In my last post I talked about how I found the Instructional Design model of learning content types. In this post I’ll focus on how I used it, successfully and not, during the 1990s
You may see some ways they could be useful to you.
Ruth Clark said all content you’re asked to present can be classified as:
- facts: one-off pieces of information
- concepts: categories and classes of nouns or verbs
- procedures: prescriptive steps to achieve an aim (how to …)
- processes: descriptive steps showing how something works
- principles: rules of thumb where some judgement and interpretation is involved
So for each type of content there are two levels of learning objective, Apply (or Use) and Remember. The exception is Fact, where the only thing you can actually do with a fact is remember it or, in a test, state it. With a concept, you could have words like classify, categorise, match, group, distinguish, sort and so on. The idea was that any piece of learning would have a balance of Remember and Apply objectives. A good course would be biased towards Apply, because of the limit of cognitive load in simple recall objectives, and also because, after all, we’re doing the training so that people do actually apply it in real life, aren’t we?
I’ve talked in a previous post about why remember objectives might be necessary in certain circumstances, but in those days even the admission that they weren’t the whole story was refreshing.
I used it everywhere in my own designs, and thought I’d found a key to helping designers and even trainers make sense of content. I had the opportunity to teach lots of groups at Scottish Widows the basics of instructional design and I always included it. And they always struggled with it. Why?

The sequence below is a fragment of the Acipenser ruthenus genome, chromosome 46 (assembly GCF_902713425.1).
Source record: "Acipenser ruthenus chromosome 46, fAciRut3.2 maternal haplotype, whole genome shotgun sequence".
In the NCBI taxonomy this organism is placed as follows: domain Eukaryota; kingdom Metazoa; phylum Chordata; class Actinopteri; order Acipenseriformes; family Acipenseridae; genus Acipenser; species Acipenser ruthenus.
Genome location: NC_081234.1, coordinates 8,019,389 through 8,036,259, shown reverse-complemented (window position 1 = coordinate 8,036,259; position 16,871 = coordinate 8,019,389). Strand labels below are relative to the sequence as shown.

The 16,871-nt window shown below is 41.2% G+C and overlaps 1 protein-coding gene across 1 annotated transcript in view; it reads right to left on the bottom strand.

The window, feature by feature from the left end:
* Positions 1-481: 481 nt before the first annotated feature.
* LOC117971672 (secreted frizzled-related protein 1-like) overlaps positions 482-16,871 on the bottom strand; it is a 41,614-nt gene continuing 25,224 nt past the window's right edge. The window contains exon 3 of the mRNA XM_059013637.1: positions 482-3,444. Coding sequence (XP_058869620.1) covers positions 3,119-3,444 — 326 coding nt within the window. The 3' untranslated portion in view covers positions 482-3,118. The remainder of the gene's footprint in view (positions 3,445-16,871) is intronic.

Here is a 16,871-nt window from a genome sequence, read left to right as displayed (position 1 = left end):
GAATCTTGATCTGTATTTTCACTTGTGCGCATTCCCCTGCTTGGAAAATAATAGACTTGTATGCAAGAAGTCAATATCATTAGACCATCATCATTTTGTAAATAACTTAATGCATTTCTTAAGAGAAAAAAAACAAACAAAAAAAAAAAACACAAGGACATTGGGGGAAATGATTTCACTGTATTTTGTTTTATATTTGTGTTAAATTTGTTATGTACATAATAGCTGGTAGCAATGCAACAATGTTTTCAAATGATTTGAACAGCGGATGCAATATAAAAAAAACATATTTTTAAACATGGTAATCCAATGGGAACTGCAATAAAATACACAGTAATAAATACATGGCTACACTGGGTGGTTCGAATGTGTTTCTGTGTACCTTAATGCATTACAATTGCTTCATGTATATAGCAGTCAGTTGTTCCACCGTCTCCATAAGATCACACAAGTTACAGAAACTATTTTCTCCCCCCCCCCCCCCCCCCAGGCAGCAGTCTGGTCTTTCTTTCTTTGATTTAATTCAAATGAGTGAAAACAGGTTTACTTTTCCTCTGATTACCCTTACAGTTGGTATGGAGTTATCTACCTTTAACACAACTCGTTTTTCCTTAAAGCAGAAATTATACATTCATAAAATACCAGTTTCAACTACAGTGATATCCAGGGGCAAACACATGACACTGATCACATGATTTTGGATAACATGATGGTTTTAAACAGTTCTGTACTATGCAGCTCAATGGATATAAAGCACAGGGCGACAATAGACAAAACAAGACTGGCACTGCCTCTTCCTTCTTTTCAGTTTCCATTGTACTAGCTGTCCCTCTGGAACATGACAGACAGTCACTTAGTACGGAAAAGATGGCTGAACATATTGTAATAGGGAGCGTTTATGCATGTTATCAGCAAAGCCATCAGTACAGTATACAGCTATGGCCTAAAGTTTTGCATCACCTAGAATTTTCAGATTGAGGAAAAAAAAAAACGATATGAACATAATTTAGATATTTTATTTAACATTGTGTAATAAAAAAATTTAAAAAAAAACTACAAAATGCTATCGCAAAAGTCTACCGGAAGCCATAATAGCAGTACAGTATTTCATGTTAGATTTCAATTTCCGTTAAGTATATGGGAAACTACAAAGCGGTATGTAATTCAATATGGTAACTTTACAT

No doubt my failings were partly to blame, but there were some things I learned as I went along.
Groups seemed to easily accept the distinction between facts and concepts. We usually had some fun with the concept of a chair – what is it that makes a chair a chair such that it can include all the examples of things you know to be chairs and exclude the things you know aren’t. So for example does a chair need a back? Yes, that’s a part of the definition because without one it’s a stool. Does it need legs? No it doesn’t, as you can have bar chairs with one leg. And so on.
What I scheduled for a five minute discussion always turned into twenty. People enjoyed the game but when it came to taking examples of content from work – like a mortgage – and deciding if you’d treat them as fact or concept they always struggled.
(I quickly learned to approach the question that way – not ‘Is it a fact or a concept?’ but ‘would you treat it as a fact or a concept’).
The same happened with procedure and process, which were crystal clear to me. Procedure was instructions, process was description. But that went against the grain of how the business used the words – they didn’t make the distinction at all. Everything was a ‘process’. You have a task to do, you ‘follow a process’. Habit trumped new ideas.
Most groups eventually got it, particularly when we went on to applying it to actual learning objectives but I realised that while I was of a philosophical, theoretical bent and enjoyed this stuff, most people didn’t. On my Taxonomy of Direness, somewhere between a Challenge and a Barrier.
In my next post, I’ll talk about how I changed my views of how to use the ideas, how Clive Shepherd used them and the day Donald Clark took me to the pub.